SimCraft partnered with Leo Bodnar, a well-established name in simulator sensors and other precision electronics, to use a 12-bit analog to digital converter, which helps provide a high level of sensitivity to your pedal inputs.
SimCraft does not use hydraulics or pneumatics for motion actuation because of the inherent delay associated with those systems. Their electromechanical actuators are sized depending on the motion direction they will impart on the simulator. The linear actuators react within 1ms, which means any change in what you’re doing in the sim is physically perceived as instantaneous.
This is a custom 7/10s scale 3 degrees of freedom (DOF) cockpit that was built for a youth. When the child outgrew the simulator, the family traded it back to SimCraft on a larger model. SimCraft really can accommodate just about any desire.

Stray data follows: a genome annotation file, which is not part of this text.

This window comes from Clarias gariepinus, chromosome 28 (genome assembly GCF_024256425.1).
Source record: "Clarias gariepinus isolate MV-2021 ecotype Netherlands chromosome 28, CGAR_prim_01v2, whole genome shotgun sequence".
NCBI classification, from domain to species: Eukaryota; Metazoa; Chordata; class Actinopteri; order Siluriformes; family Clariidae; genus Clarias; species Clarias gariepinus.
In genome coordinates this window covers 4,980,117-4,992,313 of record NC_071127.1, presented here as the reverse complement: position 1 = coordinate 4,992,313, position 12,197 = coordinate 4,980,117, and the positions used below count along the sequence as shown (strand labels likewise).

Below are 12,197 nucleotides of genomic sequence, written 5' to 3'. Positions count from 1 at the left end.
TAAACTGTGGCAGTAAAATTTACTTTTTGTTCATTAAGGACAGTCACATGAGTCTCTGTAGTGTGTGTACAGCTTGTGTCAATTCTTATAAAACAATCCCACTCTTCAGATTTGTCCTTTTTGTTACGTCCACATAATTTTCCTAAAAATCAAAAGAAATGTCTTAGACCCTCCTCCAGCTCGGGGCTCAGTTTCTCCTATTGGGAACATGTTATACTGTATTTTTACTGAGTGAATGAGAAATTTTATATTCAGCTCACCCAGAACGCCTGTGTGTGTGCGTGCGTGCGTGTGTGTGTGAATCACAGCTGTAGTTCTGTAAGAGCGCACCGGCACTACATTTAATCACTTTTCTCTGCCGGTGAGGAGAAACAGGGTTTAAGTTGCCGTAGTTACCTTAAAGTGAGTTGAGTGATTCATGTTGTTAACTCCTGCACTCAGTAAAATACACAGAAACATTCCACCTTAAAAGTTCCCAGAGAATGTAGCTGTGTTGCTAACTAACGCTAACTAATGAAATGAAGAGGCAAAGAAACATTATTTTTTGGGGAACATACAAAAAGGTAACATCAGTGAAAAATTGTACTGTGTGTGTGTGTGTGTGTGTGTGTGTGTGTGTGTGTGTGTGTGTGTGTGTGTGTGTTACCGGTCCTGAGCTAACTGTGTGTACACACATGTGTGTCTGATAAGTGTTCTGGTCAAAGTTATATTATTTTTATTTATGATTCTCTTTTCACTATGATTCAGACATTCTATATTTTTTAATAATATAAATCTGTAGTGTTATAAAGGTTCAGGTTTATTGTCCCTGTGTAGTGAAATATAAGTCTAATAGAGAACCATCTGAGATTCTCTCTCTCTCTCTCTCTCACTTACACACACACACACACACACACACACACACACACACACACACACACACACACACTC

According to SimCraft, it provides realistic simulation featuring yaw and pitch motion. This enables the perception of over/understeer, available traction, and even terrain changes and weight transfer. And it can be yours for only $11,000 — just add a PC, pedals, seat, monitors, steering wheel…
Or you can upgrade to a ready-to-drive version with all the bells and whistles for $27,950 total.
This thing is every bit as massive as it looks. In fact, it often is transported by trailer to its final destination because it’s convenient to move as one, finally assembled piece. SimCraft simulators can also be assembled in-place, for those who need it. You know, those poor saps who don’t have an entire garage dedicated to toys and a colossal sim rig who have to put this thing in a man cave in the basement instead… Wait, I think my next upgrade to Project Sim Racer might have to go in my basement.
The Apex6 Pro has just about every little attention to detail element that you could imagine.